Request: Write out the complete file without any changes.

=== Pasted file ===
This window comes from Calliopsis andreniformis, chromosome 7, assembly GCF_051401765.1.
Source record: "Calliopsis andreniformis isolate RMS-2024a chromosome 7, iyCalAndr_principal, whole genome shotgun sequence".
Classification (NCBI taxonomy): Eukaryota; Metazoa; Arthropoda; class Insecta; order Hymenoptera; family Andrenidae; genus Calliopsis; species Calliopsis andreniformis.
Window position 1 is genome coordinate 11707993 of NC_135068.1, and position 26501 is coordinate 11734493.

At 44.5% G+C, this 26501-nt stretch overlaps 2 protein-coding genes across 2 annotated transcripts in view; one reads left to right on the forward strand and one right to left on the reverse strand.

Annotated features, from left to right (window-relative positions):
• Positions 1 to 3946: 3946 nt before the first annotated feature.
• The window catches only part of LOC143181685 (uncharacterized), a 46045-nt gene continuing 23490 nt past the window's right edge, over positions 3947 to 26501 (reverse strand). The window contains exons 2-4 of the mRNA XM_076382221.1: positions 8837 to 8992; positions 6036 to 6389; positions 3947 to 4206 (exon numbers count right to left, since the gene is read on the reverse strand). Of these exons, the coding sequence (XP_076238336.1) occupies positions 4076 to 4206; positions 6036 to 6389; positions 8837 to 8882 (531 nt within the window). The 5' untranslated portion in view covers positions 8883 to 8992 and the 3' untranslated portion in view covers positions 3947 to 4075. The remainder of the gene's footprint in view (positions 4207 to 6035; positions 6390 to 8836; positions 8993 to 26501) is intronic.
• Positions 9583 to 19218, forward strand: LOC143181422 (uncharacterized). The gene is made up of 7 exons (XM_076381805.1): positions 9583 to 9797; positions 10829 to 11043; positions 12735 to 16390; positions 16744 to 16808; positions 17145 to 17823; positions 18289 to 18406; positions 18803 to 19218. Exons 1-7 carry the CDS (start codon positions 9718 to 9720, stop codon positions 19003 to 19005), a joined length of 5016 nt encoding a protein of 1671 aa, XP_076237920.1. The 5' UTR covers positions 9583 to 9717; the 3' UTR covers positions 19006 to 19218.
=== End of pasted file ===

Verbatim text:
This window comes from Calliopsis andreniformis, chromosome 7, assembly GCF_051401765.1.
Source record: "Calliopsis andreniformis isolate RMS-2024a chromosome 7, iyCalAndr_principal, whole genome shotgun sequence".
Classification (NCBI taxonomy): Eukaryota; Metazoa; Arthropoda; class Insecta; order Hymenoptera; family Andrenidae; genus Calliopsis; species Calliopsis andreniformis.
Window position 1 is genome coordinate 11707993 of NC_135068.1, and position 26501 is coordinate 11734493.

At 44.5% G+C, this 26501-nt stretch overlaps 2 protein-coding genes across 2 annotated transcripts in view; one reads left to right on the forward strand and one right to left on the reverse strand.

Annotated features, from left to right (window-relative positions):
• Positions 1 to 3946: 3946 nt before the first annotated feature.
• The window catches only part of LOC143181685 (uncharacterized), a 46045-nt gene continuing 23490 nt past the window's right edge, over positions 3947 to 26501 (reverse strand). The window contains exons 2-4 of the mRNA XM_076382221.1: positions 8837 to 8992; positions 6036 to 6389; positions 3947 to 4206 (exon numbers count right to left, since the gene is read on the reverse strand). Of these exons, the coding sequence (XP_076238336.1) occupies positions 4076 to 4206; positions 6036 to 6389; positions 8837 to 8882 (531 nt within the window). The 5' untranslated portion in view covers positions 8883 to 8992 and the 3' untranslated portion in view covers positions 3947 to 4075. The remainder of the gene's footprint in view (positions 4207 to 6035; positions 6390 to 8836; positions 8993 to 26501) is intronic.
• Positions 9583 to 19218, forward strand: LOC143181422 (uncharacterized). The gene is made up of 7 exons (XM_076381805.1): positions 9583 to 9797; positions 10829 to 11043; positions 12735 to 16390; positions 16744 to 16808; positions 17145 to 17823; positions 18289 to 18406; positions 18803 to 19218. Exons 1-7 carry the CDS (start codon positions 9718 to 9720, stop codon positions 19003 to 19005), a joined length of 5016 nt encoding a protein of 1671 aa, XP_076237920.1. The 5' UTR covers positions 9583 to 9717; the 3' UTR covers positions 19006 to 19218.